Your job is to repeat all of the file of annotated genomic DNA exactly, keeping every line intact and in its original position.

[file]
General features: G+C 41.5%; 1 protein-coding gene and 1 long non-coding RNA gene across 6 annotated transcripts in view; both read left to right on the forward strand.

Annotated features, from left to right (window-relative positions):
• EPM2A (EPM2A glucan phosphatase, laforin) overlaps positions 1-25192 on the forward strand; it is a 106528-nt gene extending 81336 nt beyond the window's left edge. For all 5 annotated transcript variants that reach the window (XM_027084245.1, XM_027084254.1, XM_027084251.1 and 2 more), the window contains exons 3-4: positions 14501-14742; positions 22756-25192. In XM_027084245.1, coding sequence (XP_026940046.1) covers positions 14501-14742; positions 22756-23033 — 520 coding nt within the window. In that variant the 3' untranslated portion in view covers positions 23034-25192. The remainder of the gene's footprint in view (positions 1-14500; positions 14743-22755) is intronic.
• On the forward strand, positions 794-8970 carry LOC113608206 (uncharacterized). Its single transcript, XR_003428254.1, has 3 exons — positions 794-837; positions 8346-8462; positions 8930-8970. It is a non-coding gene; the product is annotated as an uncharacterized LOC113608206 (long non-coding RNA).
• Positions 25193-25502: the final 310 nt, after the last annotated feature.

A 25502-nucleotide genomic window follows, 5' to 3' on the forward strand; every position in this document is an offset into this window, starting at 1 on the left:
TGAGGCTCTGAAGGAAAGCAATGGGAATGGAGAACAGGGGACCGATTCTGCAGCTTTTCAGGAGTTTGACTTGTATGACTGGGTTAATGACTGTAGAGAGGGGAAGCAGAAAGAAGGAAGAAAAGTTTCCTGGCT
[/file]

General features: G+C 41.5%; 1 protein-coding gene and 1 long non-coding RNA gene across 6 annotated transcripts in view; both read left to right on the forward strand.

Annotated features, from left to right (window-relative positions):
• EPM2A (EPM2A glucan phosphatase, laforin) overlaps positions 1-25192 on the forward strand; it is a 106528-nt gene extending 81336 nt beyond the window's left edge. For all 5 annotated transcript variants that reach the window (XM_027084245.1, XM_027084254.1, XM_027084251.1 and 2 more), the window contains exons 3-4: positions 14501-14742; positions 22756-25192. In XM_027084245.1, coding sequence (XP_026940046.1) covers positions 14501-14742; positions 22756-23033 — 520 coding nt within the window. In that variant the 3' untranslated portion in view covers positions 23034-25192. The remainder of the gene's footprint in view (positions 1-14500; positions 14743-22755) is intronic.
• On the forward strand, positions 794-8970 carry LOC113608206 (uncharacterized). Its single transcript, XR_003428254.1, has 3 exons — positions 794-837; positions 8346-8462; positions 8930-8970. It is a non-coding gene; the product is annotated as an uncharacterized LOC113608206 (long non-coding RNA).
• Positions 25193-25502: the final 310 nt, after the last annotated feature.

A 25502-nucleotide genomic window follows, 5' to 3' on the forward strand; every position in this document is an offset into this window, starting at 1 on the left:
TGAGGCTCTGAAGGAAAGCAATGGGAATGGAGAACAGGGGACCGATTCTGCAGCTTTTCAGGAGTTTGACTTGTATGACTGGGTTAATGACTGTAGAGAGGGGAAGCAGAAAGAAGGAAGAAAAGTTTCCTGGCT